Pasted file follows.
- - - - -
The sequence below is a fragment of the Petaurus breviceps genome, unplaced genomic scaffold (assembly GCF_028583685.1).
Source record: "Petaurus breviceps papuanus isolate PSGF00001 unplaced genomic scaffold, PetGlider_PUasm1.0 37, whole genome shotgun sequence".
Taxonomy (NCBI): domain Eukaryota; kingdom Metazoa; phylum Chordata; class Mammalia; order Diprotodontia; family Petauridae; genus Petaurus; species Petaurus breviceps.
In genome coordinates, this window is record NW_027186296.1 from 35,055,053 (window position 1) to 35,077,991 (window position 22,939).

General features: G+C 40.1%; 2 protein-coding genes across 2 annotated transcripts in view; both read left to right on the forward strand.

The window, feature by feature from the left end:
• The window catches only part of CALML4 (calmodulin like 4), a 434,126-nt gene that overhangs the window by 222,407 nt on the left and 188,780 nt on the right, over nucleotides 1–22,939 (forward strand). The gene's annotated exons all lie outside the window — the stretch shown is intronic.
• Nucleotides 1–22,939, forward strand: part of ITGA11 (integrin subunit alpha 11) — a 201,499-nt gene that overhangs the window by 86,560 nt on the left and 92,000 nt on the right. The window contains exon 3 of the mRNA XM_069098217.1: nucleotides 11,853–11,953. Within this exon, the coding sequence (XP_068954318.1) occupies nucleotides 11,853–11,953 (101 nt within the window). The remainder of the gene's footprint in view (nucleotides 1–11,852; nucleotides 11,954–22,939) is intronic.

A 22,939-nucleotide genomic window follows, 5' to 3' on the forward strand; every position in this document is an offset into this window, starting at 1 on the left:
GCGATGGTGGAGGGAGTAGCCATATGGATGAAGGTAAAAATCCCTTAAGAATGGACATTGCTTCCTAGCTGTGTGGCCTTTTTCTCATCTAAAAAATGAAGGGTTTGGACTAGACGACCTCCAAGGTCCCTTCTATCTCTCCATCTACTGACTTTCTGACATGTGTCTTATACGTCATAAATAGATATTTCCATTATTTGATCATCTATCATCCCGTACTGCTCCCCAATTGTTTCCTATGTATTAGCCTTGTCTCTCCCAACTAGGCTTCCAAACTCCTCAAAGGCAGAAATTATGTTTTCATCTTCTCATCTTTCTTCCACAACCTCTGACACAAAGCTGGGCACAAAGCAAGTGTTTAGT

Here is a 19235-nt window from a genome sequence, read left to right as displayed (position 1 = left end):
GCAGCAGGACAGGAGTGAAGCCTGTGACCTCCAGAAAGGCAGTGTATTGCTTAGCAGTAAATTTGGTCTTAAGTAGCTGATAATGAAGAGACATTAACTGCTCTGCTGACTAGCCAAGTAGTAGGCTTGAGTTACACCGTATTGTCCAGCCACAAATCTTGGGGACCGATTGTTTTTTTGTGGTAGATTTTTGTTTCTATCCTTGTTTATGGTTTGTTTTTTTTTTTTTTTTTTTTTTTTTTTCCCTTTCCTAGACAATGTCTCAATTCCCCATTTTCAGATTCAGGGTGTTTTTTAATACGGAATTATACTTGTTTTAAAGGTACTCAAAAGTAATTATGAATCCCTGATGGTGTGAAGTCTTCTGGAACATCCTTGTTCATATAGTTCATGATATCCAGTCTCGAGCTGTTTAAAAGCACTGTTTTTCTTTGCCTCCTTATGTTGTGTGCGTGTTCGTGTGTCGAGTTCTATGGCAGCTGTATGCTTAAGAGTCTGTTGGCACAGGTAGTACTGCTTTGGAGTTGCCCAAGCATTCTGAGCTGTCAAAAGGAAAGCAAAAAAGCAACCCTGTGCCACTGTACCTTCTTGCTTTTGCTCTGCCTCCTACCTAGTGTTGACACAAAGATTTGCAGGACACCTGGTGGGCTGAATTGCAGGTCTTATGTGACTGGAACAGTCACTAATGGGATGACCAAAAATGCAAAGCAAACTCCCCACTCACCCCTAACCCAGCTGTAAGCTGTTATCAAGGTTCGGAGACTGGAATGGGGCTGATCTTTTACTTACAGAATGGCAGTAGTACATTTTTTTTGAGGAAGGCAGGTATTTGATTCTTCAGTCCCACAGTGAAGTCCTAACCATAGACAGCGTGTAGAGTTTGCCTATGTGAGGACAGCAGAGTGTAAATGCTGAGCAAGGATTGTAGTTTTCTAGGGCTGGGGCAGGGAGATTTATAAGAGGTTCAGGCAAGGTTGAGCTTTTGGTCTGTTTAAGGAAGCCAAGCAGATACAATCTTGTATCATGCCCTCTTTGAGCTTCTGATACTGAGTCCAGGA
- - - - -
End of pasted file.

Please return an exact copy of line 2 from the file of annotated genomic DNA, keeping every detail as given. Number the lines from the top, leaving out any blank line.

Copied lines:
Source record: "Petaurus breviceps papuanus isolate PSGF00001 unplaced genomic scaffold, PetGlider_PUasm1.0 37, whole genome shotgun sequence".